Monday, 25 October 2010

Grey Day Wake-up Call

I spent most of yesterday at a travel writing workshop given by Laurie Gough.  There were about a dozen of us there ... all but one were women.  Laurie did not start with one of those artificial circle introductory sessions ... she let things unfold naturally by creating situations in which we chose different partners with whom to interact, so we all met a variety of people and shared our passion for travel and writing.

Laurie relies on the same books I use when I teach writing skills ... Nathalie Goldberg's Writing Down the Bones; Anne Lamott's Bird by Bird ...  and on the work of some travel writers who have published books about travel writing.  But mainly she reaches into her own experience as a travel writer and as a freelancer. 

It was a very good workshop, not only because of the solid content base but also because of the people involved.  Writers all.  Travelers all.  Interesting people with stories to tell, experiences to share.

Often these local workshops are peopled only by Wakefielders, but this one attracted a range of people from as far away as Montreal.  And they brought with them stories of backpacking in the Himalayas, years spent in India or Indonesia or the Fijian islands.   Most of them had traveled solo, and all their stories revealed a sense of adventure.  I heard stories of trips gone bad, youthful naivete resulting in terrible mistakes, miraculous rescues, and discovery of one's roots far from home..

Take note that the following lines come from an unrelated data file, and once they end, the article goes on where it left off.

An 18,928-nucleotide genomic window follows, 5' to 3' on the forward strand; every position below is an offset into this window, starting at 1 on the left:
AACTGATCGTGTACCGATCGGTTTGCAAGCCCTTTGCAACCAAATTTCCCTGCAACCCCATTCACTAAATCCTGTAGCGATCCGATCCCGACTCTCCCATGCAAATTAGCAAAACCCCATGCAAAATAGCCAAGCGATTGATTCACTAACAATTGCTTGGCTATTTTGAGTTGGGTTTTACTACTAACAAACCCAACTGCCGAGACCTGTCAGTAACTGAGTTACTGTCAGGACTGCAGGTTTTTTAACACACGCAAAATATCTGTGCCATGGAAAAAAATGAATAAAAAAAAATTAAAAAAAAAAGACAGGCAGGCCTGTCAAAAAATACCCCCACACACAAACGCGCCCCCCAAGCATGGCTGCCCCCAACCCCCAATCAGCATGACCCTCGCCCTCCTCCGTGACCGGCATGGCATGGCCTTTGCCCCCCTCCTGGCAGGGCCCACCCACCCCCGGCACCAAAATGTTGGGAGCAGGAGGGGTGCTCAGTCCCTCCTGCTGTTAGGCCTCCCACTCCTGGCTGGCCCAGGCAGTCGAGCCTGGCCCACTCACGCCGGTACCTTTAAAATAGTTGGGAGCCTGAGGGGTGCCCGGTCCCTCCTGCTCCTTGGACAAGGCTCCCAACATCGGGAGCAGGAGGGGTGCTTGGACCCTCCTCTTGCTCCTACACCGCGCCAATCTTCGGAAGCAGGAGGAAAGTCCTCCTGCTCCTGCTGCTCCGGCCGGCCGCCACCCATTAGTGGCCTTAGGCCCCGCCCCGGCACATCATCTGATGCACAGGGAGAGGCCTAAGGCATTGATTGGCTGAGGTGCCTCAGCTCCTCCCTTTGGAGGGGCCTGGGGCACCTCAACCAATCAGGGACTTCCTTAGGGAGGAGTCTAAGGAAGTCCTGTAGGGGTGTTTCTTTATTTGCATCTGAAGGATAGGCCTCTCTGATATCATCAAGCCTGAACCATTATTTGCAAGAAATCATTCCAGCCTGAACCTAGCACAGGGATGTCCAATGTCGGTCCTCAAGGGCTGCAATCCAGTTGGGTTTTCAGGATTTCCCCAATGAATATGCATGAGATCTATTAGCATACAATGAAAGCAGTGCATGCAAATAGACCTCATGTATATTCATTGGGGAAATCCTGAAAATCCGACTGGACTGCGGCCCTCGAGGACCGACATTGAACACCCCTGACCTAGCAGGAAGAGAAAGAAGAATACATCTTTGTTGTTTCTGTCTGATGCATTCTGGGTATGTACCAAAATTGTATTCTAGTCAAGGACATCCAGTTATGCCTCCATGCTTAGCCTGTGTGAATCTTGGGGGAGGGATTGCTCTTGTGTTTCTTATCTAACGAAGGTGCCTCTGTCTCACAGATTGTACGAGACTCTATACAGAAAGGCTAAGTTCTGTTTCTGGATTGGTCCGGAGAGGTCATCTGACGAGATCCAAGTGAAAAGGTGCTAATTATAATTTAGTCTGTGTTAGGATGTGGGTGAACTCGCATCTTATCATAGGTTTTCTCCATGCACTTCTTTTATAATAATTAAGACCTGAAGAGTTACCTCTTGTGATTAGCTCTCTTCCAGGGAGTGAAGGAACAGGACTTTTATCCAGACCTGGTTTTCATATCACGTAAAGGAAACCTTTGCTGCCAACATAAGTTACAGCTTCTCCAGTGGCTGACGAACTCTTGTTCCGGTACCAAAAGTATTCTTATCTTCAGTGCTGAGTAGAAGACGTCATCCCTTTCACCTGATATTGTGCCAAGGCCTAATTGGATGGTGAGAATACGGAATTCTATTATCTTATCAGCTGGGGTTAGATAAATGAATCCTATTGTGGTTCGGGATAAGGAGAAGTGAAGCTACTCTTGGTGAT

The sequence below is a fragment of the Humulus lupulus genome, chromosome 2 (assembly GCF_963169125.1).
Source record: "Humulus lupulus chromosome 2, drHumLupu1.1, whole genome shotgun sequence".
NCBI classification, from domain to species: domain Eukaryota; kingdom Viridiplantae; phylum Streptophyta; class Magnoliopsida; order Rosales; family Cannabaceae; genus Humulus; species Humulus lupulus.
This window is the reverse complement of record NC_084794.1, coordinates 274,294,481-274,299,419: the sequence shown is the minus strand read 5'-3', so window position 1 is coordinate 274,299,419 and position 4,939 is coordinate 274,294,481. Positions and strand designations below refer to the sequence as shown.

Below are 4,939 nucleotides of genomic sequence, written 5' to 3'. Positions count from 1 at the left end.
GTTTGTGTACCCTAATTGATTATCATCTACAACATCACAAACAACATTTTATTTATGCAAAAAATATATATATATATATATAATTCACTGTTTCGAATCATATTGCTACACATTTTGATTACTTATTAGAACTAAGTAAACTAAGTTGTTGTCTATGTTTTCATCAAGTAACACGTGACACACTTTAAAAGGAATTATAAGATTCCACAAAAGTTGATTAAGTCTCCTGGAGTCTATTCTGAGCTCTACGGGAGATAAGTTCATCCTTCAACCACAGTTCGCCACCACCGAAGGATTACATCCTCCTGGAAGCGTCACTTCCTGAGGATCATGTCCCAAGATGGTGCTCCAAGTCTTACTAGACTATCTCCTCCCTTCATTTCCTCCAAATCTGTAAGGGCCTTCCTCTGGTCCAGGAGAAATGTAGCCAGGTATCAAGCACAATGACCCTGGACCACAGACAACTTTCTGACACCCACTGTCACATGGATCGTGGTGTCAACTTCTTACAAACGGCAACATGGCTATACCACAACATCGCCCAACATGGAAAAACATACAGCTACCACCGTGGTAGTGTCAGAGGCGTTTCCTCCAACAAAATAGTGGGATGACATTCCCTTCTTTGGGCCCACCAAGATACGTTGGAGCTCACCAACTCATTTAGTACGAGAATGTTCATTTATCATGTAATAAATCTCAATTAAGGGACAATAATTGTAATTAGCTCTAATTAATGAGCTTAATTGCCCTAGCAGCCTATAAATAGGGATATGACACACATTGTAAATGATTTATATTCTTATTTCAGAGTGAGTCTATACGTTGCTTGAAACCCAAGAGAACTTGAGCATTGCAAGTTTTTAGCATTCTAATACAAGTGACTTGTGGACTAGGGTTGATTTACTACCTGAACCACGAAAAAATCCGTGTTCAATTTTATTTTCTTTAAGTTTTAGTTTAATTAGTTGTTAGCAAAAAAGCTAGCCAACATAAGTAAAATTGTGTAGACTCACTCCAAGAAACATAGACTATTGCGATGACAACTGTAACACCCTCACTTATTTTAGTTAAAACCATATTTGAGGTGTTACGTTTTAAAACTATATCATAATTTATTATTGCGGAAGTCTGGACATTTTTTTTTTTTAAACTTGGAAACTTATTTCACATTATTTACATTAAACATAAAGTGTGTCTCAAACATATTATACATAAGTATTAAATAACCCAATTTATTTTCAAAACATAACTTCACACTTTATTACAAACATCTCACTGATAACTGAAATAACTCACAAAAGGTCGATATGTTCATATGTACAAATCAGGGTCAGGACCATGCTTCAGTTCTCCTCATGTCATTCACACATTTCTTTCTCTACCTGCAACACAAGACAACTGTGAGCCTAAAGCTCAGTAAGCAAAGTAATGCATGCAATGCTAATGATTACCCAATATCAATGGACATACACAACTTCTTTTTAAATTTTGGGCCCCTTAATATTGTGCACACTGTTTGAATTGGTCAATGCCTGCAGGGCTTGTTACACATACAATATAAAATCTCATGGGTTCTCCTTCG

We spoke of honest writing and balanced observation; of ways to structure our chronological memories so that they would hold together as stories and maintain interest. Laurie views travel writing as stories with plot lines, set in interesting  places ... and most important, peopled by fascinating characters.  She touched on things like effective dialogue, concision and vibrant prose, and the workshop contained elements of teaching, group interaction and individual writing.  The course could have been much longer than the 6 hours she had allotted.

At the end, people wanted more ... more opportunities to work together ... more chances to share with one another. We hope to create a writing group, perhaps on-line, maybe getting together once a month or so.

I spent a good part of today walking Kenya and later taking a friend to the Ottawa terminal ... so more tomorrow when I am up for writing again.

The house felt emptier than it has for the past while ... and greyer.  I will have to fill it with colourful words and paint, I guess.  It's time ... and maybe I will start with one of the ideas birthed by the workshop.

1 comment:

Barbara Carlson said...

Sounds fun. You have a good life.
And thanks for writing about it.